Many Australians and New Zealanders with coeliac disease have followed the development of Nexvax2 – also known as the “coeliac vaccine” – for a long time. In October 2018, a clinical trial designed to test how well it works (called a Phase 2 study) was launched. We have all been excited to see the development of Nexvax2 and learn the outcome of this study.
Nexvax2 is composed of tiny parts of gluten that specifically target the coeliac disease-causing T cell unique to people with coeliac disease who have the common HLA-DQ2 gene (seen in about 90% of people with coeliac disease). Many would have heard me, or my colleague Dr Bob Anderson, talk about the early research that was able to define the parts of gluten causing the abnormal T cell response in people with coeliac disease. This information was a major advance for the field with one application of the knowledge being the development of Nexvax2.
The clinical development of Nexvax2 has been led by US biotechnology company, ImmusanT Inc. By using Nexvax2 to target these abnormal T cells, the goal was to ‘reset’ the immune system back to a state seen in people without coeliac disease, where the body can safely tolerate gluten. In previous Phase 1 safety studies, Nexvax2 was given as a series of injections and was safe and well-tolerated, and appeared to modify the immune response to gluten.
In late June 2019, we received news from ImmusanT Inc. that it was discontinuing the Phase 2 study. The decision to do this was based on an interim analysis that showed Nexvax2 was not providing a statistically significant benefit over placebo (no active drug) in protecting people against symptoms caused by gluten. Protection against symptoms caused by gluten was the primary endpoint of the study, which means that the study’s success is based on whether this outcome can be demonstrated. There were no safety issues identified and the decision to discontinue was made because of the lack of evidence that Nexvax2 was effective in preventing symptoms. Additional information about its effects on the immune response and small intestine will be analysed over the coming months.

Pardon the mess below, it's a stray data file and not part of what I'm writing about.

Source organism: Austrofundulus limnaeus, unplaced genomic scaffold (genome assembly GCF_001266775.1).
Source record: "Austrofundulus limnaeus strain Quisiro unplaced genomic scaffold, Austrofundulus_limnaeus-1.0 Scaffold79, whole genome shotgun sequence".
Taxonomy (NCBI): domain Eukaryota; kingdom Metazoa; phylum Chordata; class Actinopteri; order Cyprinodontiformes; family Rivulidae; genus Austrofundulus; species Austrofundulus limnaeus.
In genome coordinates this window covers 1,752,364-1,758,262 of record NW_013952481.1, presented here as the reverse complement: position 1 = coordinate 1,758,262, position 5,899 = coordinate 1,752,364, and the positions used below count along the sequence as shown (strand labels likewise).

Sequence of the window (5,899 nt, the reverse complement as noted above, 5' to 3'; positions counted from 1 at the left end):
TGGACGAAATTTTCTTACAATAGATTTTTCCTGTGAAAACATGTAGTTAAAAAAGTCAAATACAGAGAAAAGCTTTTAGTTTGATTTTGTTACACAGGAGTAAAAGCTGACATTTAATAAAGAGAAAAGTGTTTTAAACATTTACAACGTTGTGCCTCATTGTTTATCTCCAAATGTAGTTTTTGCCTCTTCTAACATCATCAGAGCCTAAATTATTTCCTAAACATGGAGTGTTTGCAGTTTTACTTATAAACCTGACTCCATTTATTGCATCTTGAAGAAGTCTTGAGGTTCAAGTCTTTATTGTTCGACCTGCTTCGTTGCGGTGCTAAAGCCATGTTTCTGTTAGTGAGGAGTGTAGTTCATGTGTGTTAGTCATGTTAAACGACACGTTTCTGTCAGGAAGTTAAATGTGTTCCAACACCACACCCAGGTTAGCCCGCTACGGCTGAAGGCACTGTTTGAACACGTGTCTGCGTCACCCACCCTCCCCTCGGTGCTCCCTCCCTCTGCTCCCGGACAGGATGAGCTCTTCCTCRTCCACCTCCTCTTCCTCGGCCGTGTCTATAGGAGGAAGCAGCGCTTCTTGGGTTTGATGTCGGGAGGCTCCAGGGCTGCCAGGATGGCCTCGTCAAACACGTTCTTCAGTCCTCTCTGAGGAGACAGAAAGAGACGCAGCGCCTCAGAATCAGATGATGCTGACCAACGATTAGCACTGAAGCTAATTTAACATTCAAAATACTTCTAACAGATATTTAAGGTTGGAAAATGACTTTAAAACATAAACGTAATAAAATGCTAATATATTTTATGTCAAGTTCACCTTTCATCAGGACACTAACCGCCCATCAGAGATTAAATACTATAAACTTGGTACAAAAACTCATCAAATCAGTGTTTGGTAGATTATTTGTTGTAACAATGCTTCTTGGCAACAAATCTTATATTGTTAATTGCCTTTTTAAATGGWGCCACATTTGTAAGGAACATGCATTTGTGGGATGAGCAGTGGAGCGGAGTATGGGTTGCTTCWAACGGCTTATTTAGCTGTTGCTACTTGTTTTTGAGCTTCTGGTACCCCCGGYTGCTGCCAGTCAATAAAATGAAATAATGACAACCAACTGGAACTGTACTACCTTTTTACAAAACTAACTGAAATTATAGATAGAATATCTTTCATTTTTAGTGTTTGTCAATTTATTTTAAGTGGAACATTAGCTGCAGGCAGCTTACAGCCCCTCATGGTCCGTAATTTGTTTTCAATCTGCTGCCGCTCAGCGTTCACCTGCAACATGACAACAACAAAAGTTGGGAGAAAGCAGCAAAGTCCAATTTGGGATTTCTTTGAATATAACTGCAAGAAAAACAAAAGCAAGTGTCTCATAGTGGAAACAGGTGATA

A better treatment for people with coeliac disease that allows foods containing gluten to be enjoyed safely has been a source of hope for people struggling with the demands of a gluten free diet, or trying to adjust to a gluten free life following a new diagnosis of coeliac disease. The enthusiasm and support from people with coeliac disease in Australia and New Zealand has been amazing and so many generously contributed their time to take part in the Phase 2 studies. Not surprisingly, this is disappointing news for many people. This is particularly the case for people who took part in the study and those with coeliac disease affecting themselves or family members, and to the researchers and medical teams who work to make life better for those with coeliac disease.
Importantly, I am greatly reassured that the vast amount of information that will be gained from the Phase 2 trial will be extremely valuable in advancing the coeliac disease field, and be particularly helpful to the many groups working on new treatments for coeliac disease. It will contribute unique and crucial information on immune processes in coeliac disease and greatly inform how new coeliac treatments are designed and tested in clinical trials. I think it is crucial to remain optimistic, as there are lots of exciting projects on the go that aim to improve the health and quality of life for people with coeliac disease in the short, medium and long term.
My group remains committed to undertaking research to achieve these outcomes and we have a range of interesting and important projects underway. I remain indebted to everyone who has contributed to our coeliac projects at the Walter and
Eliza Hall Institute and I look forward to providing more positive news the next time I write.
By Professor Jason Tye-Din
(Reprinted with permission from the Coeliac Australian 'Coeliac' magazine)